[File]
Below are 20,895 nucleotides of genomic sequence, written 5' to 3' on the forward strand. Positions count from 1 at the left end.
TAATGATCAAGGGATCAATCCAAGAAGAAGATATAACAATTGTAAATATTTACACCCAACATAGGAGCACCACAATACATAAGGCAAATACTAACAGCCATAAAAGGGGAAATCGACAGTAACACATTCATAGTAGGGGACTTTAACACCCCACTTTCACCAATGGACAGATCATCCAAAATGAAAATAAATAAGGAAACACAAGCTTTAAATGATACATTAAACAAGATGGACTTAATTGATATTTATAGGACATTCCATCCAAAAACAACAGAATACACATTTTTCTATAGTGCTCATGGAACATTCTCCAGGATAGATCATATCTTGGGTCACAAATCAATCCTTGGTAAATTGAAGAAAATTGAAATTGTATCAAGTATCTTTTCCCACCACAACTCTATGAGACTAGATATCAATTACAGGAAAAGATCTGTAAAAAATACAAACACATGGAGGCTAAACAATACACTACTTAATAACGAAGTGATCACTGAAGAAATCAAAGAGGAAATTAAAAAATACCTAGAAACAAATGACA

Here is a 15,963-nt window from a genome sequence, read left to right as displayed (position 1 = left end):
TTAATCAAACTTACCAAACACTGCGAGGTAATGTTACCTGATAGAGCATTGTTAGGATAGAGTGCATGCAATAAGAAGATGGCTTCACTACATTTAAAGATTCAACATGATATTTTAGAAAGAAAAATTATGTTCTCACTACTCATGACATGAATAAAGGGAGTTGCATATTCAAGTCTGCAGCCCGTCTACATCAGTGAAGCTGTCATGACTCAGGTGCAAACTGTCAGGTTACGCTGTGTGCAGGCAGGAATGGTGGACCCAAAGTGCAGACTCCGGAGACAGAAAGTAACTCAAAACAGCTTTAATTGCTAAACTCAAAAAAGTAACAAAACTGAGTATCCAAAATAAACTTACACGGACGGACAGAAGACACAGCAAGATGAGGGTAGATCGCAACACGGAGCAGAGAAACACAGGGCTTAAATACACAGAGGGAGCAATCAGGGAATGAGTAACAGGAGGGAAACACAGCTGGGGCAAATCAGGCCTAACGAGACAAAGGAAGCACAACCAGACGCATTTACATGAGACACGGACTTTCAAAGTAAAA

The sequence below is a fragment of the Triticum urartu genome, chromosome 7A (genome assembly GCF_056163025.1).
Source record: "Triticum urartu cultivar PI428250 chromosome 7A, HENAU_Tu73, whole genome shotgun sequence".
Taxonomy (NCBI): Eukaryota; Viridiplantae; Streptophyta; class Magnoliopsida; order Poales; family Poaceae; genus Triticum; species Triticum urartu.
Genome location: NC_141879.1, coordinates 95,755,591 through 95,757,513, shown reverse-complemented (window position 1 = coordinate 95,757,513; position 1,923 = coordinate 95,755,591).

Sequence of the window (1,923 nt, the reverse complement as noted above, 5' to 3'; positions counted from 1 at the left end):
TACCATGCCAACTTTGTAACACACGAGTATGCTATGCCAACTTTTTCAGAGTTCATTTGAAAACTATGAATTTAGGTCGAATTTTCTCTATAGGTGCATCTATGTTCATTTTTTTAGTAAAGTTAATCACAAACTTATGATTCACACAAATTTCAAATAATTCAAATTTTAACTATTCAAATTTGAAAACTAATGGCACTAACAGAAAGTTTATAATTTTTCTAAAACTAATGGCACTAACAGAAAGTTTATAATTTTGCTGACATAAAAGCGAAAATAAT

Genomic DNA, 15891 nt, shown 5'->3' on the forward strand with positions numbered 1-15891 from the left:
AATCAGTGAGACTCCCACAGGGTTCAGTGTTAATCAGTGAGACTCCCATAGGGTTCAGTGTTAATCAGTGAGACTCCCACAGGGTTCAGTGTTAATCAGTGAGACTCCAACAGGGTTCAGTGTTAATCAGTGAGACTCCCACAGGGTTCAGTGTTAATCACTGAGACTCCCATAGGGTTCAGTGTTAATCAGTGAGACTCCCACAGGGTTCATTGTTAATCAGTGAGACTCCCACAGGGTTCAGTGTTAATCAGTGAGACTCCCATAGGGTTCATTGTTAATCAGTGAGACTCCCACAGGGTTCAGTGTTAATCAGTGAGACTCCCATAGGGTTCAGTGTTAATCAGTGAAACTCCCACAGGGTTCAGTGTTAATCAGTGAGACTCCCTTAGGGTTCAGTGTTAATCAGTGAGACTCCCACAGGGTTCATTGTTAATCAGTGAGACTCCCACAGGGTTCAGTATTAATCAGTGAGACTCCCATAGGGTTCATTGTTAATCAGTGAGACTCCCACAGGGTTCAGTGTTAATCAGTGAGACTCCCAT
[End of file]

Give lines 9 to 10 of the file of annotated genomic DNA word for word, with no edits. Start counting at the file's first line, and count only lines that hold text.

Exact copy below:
Sequence of the window (1,923 nt, the reverse complement as noted above, 5' to 3'; positions counted from 1 at the left end):
TACCATGCCAACTTTGTAACACACGAGTATGCTATGCCAACTTTTTCAGAGTTCATTTGAAAACTATGAATTTAGGTCGAATTTTCTCTATAGGTGCATCTATGTTCATTTTTTTAGTAAAGTTAATCACAAACTTATGATTCACACAAATTTCAAATAATTCAAATTTTAACTATTCAAATTTGAAAACTAATGGCACTAACAGAAAGTTTATAATTTTTCTAAAACTAATGGCACTAACAGAAAGTTTATAATTTTGCTGACATAAAAGCGAAAATAAT